As the worldwide outbreak of the monkeypox virus continues to unfold, we are updating you on our work as a Union on this matter.
Information about monkeypox:
Public Health Agency of Canada (PHAC) monkeypox outbreak home page:
PHAC Travel Health Notice:
CDC Information page on monkeypox (en anglais seulement):
Monkeypox vaccine campaigns:
The Imvamune® vaccine is authorized by Health Canada for immunization against monkeypox and orthopoxvirus infections in adults 18 years of age and older who are at high risk of exposure.
The National Advisory Committee on Immunization (NACI) recommends the Imvamune® vaccine may be offered to people with high-risk exposures to a probable or confirmed case of monkeypox, or within a setting where transmission is happening.
At the time of publication of this bulletin, most provinces experiencing outbreaks are offering targeted vaccination campaigns. To find out if you are eligible, contact your local public health provider by calling 8-1-1 or visiting your provincial health authority’s monkeypox information page (tip. Search with keywords “your province” + monkeypox vaccine)
What can you do to protect yourself?
Most of the protections for monkeypox are already available and familiar due to the ongoing COVID-19 pandemic. CUPE continues to strongly recommend we follow the precautionary principle and encourage members to avail themselves of the available personal protective equipment.
Therefore, when at work (aircraft, airport, transportation, and layovers) we advise:
- avoiding direct personal contact
- continuing to use respiratory protection like N95 respirators or their equivalent, or double masking (cloth over surgical) to provide protection.
- The use of gloves whenever you may come into contact with service items (utensils, dishware, linens/hot towels, refuse items) contaminated by secretions, or which could have contacted skin lesions (ex. Pickup). Gloves are also important when engaging in any activities like first aid which may require skin-skin contact.
- On a layover, respiratory protection remains important as does avoiding crowded venues, and practicing physical distancing whenever possible. Concerns about your room (ex. bed linens) should be addressed with the hotel and reported to your company to conduct a follow-up.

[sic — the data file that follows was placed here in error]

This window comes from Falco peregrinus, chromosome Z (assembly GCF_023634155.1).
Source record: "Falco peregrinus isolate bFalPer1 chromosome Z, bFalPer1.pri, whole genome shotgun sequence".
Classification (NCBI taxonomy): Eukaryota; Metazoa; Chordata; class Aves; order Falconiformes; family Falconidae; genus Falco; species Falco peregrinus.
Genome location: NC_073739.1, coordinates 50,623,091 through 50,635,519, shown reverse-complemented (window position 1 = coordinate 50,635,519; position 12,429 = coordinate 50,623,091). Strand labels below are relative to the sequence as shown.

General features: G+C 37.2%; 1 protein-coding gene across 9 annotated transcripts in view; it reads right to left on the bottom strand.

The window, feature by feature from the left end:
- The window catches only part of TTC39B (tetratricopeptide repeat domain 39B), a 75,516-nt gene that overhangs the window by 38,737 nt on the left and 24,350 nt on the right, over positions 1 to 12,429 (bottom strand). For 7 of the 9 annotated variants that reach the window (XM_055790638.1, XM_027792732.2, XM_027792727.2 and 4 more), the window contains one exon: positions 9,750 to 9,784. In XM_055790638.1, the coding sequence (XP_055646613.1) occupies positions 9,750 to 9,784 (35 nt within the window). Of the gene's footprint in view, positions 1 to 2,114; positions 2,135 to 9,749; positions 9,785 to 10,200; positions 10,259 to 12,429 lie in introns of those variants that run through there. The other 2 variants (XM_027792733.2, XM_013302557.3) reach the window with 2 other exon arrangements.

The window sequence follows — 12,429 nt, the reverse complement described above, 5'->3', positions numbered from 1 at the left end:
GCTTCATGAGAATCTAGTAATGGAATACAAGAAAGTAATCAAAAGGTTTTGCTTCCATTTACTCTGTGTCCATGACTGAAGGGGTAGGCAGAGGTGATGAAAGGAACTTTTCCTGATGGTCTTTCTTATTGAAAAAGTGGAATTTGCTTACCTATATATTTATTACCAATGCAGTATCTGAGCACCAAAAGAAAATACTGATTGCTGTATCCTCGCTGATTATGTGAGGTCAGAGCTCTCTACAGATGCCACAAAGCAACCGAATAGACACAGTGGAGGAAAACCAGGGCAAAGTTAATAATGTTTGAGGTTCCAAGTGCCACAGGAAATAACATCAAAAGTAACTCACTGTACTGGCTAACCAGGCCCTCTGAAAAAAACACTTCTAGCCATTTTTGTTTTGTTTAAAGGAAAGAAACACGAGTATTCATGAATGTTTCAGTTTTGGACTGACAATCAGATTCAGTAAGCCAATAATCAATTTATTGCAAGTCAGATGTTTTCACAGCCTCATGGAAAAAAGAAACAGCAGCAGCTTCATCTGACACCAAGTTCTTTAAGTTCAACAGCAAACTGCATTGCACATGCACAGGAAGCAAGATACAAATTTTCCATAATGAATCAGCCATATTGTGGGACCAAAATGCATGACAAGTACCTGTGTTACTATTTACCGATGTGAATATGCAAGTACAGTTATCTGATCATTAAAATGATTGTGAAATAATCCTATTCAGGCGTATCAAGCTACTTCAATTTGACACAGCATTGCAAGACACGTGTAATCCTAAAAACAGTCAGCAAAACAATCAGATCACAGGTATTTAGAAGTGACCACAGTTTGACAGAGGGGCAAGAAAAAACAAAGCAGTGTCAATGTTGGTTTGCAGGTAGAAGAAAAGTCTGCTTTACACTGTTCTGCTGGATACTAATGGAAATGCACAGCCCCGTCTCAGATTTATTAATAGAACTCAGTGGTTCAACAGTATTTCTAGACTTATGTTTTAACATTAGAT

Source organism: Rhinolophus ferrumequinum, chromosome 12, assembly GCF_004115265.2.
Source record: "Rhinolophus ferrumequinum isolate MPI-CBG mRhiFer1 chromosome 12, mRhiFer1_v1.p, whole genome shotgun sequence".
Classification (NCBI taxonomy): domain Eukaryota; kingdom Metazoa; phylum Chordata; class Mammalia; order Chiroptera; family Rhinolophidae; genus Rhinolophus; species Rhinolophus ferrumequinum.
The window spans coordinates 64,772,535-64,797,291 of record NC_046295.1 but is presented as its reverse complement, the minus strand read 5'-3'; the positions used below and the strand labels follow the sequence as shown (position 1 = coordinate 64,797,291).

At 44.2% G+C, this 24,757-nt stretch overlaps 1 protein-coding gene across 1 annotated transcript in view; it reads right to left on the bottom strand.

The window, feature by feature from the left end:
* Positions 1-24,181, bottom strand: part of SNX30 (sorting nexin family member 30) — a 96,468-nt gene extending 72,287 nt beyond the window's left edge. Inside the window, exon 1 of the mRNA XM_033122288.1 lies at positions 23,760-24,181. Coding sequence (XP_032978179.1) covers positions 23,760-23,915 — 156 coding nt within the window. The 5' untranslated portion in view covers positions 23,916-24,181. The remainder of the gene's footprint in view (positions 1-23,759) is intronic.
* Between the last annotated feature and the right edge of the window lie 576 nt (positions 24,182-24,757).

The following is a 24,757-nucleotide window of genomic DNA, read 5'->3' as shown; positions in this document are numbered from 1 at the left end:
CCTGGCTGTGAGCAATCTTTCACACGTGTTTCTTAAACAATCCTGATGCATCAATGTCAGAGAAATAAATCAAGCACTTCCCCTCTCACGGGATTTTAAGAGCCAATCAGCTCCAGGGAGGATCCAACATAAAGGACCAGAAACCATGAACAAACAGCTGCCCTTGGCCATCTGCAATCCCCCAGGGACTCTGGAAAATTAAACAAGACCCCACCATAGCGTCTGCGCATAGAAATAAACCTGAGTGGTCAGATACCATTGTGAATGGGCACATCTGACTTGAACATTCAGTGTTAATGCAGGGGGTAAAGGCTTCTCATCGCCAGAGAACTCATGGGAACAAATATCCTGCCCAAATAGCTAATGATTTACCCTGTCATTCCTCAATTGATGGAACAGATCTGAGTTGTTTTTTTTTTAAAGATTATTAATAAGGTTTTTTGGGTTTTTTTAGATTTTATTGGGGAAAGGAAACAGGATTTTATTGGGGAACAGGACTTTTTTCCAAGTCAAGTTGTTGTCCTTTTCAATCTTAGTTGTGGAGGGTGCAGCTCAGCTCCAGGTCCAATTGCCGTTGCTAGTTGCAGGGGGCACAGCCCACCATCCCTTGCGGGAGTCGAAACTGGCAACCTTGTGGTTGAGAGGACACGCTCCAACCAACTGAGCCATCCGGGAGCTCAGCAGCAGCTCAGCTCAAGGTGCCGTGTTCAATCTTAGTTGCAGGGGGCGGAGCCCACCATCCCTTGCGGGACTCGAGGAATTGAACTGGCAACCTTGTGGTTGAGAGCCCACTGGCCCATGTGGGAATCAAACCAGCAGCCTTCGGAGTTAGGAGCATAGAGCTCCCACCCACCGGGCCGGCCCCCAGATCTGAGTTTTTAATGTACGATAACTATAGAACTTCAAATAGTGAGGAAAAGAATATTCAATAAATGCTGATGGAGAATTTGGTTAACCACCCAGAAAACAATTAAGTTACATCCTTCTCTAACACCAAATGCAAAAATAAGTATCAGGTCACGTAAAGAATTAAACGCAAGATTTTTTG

For the most up-to-date general guidance see the PHAC monkeypox home page (link above).
What to do if you notice signs or symptoms (List of symptoms below)?
Though these signs and symptoms may not be all be related to an exposure to Monkey Pox, early medical diagnosis is key to obtaining access to medical treatments including Imvamune vaccine post-exposure prophylaxis (PEP) and medication which can stop symptomatic illness or greatly reduce the severity of symptoms. If you have any concerns that you have had a high risk exposure:
- From point of the first onset, the virus is contagious. However, the initial signs and symptoms may not be clear. Be aware of your health status at all times so you that can monitor for small changes. For example, don’t dismiss any strange symptoms like what could appear to be pimples on your hands or feet.
- If you notice potential symptoms, contact your doctor or public health by speaking to a nurse at 8-1-1 to determine the next steps. This is particularly important if you have reason to suspect having had close contact.
- Don’t come to work while sick.
Only a doctor can confirm Monkey pox using all signs and symptoms present and tools available to diagnose.
People usually develop symptoms 5 to 21 days after being exposed to the monkeypox virus. Symptoms typically last from 2 to 4 weeks and may not all occur at once:
- A rash is characterized by lesions that pass through different stages. They can be painful and could affect any part of the body (see images below)
- swollen lymph nodes
- muscle pain
- joint pain
- back pain
We are increasingly frustrated and concerned by the notion that there is a “limited spread” of the virus and that there isn’t a need to do much more about this.
The Public Health Agency of Canada is clear in its guidance that monkeypox doesn’t discriminate and can be transmitted between individuals regardless of gender and sexual orientation. It is not an STI. It is crucial that the LGBTQ2+ community gets strong support during this health crisis, but it is also incumbent upon all of us to take the situation seriously and exercise appropriate precautions to avoid the disease spreading further and curbing the outbreak.
Your Air Canada Component of CUPE Health and Safety Committee